suzuki

The future of motoring is not an electric SEAT scooter

MY FEET have, I reckon, just about recovered. The one thing that always sticks with me after seeing the 3000 cars at the Classic Motor Show every November are the blister plasters. It’s a brilliant show, but it takes a lot of walking to get around it all.

Happily, the boffins at SEAT have been working on a solution (which is weird, because I’ve been to Barcelona’s classic show, and it’s nowhere near as big as ours). Turn up to a big car event – or indeed, any supermarket, school fun day or any other outing that involves a long walk at the end – in one of their cars and you’ll be able to turn to their, ahem, “electric urban mobility solution”.

That’s how SEAT’s top team of engineers have put it, but in Layman’s English it’s a folding electric scooter. Which, as far as I can make out, brilliantly answers a question that nobody’s ever asked.

The eXS KickScooter, to give SEAT’s newest offering its full name, responds to what the Spanish carmaker reckons is a growing demand for people, fed up with being stuck in traffic jams, to ditch their Ibizas and Atecas and do the last mile of their journey on something else. Anything else. Yet surely, if it’s a single, measly mile, you’d just walk?

Aha! SEAT have already thought of that. The KickScooter can, on a full charge, actually crack closer to 25 miles, but if you were going to do the equivalent of Southport to Crosby and back, there’s no way you’re going to do it on anything that looks as ridiculous as this. You’d either do it in the car or, if traffic really were that consistently awful, on any number of Yamaha, Honda, Suzuki or Piaggio scooters designed from the off with that task in mind. Even if you lived in the busiest bits of Central London – which you don’t, because you’re a Champion reader – you’d give all this electric folding scooter stuff a steer, park up at Cockfosters and hop on the Piccadilly Line.

Happily, I realised there is a scenario where the eXS KickScooter makes perfect sense. I was in Edinburgh the other day and needed to get from one part of Scotland’s capital city to the other, minus the use of a car, and it was a long walk from the nearest bus stop. Here I’d have killed to get my hands on a SEAT scooter – because I’d left my car 300 miles away and got the train up instead.

So, it’s a motoring spin-off that only works if you don’t have a car. I’ll stick to the Leon Cupra and the occasional stroll, if you don’t mind…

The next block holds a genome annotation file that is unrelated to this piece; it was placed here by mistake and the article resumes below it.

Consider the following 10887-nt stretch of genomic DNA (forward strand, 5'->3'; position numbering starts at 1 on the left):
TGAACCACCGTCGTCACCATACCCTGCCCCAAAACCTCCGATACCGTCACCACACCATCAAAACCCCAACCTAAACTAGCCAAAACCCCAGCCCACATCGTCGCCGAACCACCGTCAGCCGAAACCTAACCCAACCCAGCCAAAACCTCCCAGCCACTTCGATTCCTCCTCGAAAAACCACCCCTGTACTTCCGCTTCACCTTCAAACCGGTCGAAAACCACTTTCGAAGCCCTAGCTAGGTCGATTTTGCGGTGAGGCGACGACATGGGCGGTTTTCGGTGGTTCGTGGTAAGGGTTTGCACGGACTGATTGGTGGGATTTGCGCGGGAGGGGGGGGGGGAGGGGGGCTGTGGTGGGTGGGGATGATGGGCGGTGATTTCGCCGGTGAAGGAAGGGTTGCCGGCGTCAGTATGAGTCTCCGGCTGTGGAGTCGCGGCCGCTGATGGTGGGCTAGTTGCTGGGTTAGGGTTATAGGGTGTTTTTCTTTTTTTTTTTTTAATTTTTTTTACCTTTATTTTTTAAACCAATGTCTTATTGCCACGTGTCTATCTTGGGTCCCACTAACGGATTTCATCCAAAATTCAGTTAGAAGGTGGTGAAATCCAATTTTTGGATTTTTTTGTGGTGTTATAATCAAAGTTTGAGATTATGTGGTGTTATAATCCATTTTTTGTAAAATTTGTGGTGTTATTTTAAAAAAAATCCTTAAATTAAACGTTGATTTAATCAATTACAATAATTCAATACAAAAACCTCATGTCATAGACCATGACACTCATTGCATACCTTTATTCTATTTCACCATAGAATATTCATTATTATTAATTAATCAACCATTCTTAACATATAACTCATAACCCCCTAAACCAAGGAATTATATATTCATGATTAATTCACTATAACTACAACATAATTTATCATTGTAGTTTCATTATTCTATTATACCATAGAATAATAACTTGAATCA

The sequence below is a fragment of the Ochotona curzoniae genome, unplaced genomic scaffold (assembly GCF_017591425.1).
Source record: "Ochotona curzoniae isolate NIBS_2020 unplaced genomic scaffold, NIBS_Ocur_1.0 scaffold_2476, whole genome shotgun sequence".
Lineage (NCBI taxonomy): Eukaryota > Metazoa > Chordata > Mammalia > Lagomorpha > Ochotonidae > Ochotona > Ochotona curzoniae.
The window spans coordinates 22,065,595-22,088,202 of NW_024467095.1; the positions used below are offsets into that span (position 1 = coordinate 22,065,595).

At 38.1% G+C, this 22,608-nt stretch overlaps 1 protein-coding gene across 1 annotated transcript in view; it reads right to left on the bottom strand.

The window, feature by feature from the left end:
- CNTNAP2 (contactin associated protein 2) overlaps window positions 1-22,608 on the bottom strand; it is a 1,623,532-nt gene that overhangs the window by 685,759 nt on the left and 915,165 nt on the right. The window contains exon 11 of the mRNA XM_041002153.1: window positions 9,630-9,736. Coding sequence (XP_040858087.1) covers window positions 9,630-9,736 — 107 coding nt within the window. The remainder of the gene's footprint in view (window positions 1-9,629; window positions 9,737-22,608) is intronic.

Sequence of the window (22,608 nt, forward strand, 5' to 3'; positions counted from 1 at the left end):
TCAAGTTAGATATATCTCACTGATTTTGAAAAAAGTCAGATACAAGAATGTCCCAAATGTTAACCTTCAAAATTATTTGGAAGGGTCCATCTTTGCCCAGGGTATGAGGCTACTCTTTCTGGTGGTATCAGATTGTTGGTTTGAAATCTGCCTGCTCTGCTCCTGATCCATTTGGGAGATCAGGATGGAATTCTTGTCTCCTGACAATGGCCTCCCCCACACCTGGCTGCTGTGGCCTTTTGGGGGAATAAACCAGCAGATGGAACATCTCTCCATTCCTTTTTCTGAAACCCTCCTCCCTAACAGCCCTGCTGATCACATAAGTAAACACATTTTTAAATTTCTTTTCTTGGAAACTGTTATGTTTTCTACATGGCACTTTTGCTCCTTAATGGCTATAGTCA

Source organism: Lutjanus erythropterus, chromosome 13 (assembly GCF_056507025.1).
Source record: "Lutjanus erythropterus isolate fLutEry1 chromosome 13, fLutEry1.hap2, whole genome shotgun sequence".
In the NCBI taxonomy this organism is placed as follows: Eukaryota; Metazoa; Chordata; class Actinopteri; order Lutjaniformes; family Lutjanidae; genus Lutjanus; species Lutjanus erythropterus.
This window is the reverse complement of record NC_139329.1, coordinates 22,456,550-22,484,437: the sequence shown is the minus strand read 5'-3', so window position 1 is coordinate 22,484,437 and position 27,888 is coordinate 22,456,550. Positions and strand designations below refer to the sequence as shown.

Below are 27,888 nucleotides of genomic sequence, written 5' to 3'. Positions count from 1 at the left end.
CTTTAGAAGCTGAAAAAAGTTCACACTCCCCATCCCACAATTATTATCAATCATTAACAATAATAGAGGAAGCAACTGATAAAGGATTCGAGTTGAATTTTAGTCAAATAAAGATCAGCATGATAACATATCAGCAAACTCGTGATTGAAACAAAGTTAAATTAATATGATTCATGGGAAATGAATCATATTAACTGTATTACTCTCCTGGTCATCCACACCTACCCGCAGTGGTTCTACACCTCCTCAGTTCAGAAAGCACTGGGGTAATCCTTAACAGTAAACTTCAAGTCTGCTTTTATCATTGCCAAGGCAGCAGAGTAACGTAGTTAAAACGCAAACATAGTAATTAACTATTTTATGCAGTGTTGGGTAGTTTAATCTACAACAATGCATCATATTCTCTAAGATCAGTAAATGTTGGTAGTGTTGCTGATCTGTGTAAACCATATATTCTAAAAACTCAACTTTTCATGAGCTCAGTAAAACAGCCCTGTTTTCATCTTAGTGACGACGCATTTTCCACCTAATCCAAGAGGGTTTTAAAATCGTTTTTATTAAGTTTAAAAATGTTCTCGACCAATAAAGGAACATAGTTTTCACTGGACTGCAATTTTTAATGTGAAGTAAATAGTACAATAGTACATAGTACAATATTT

Suzuki Swift – superb, but where’s the fun?

Suzuki has made its Swift better than ever - but not as much fun
THE OTHER night a couple of us went for a meal in Southport where the service wasn’t great – so much so that one poor bloke actually started bellowing rather loudly, in a fashion not at all inspired by Jeremy Clarkson, about his lack of freshly cooked steak.

I’ve had many more evenings out that’ve run more successfully, but I know already that it’ll be this one, and the one at the Yorkshire pub where a cold ciabatta arrived covered in hair and the Aberystwyth café where what arrived wasn’t even close to what we’d ordered, that I remember when I’m old and grey. It’s weird – but you tend to forget things that run smoothly.

So maybe it’s not a good thing that I have such vivid memories of the old Suzuki Swift – and particularly, its go-faster Sport sibling. Long-time Life On Cars readers will know that I’ve long had a soft spot for this petite Oriental offering precisely because it feels like a supermini from the old school – what it lacked in gadgets it more than made up for with its revvy engines, scrabbly handling and general sense of not being an ounce heavier or an inch wider than it needed to be. If you ever misspent your youth in an early Fiesta or a Vauxhall Nova, you’ll know exactly what I mean.

Even in non-Sport form I had a real fondness for the 2005-generation model and for its 2011 successor, so I was genuinely excited when I was chucked the keys to the latest version. Having now spent a weekend with the S-ZT model I can report that it’s much better than the outgoing car – and bizarrely, slightly worse.

I am, for instance, a big fan of the three-cylinder BoosterJet one-litre petrol engine beneath its bonnet, which might only have 109bhp to hand but it uses a turbocharger and an insatiable appetite for revs to really make the most of it. It only weighs 925kg too – 200 less than an EcoBoost Fiesta – so it always manages to feel sprightly heading away from the lights.

I like how roomy it is inside too, particularly in the back, and how much more refined it feels on the move, particularly on motorways. It’s also pretty generously equipped too, with an infotainment system and heated door mirrors on the one I tried, and it consistently returned a fairly impressive 55mpg. Even with my right foot doing the bidding.

But – and I know this will sound like the moanings of that miscontent bloke who’s missed out on his dinner – it feels as though in making it ever more refined Suzuki’s somehow managed to engineer a lot of the fun out. Chuck it into a corner and there’s plenty of grip, and it’ll go where you want it to, but the sense of mischief the old models had is gone. It’s as though the Swift has reached the point the Golf did 20 years ago – it’s a thoroughly grown-up car that you really can’t knock, but maybe, just maybe, it’s got a bit sensible in its old age.

I am prepared, of course, to reserve all judgement until I’ve tried the latest Swift Sport, though. Watch this space…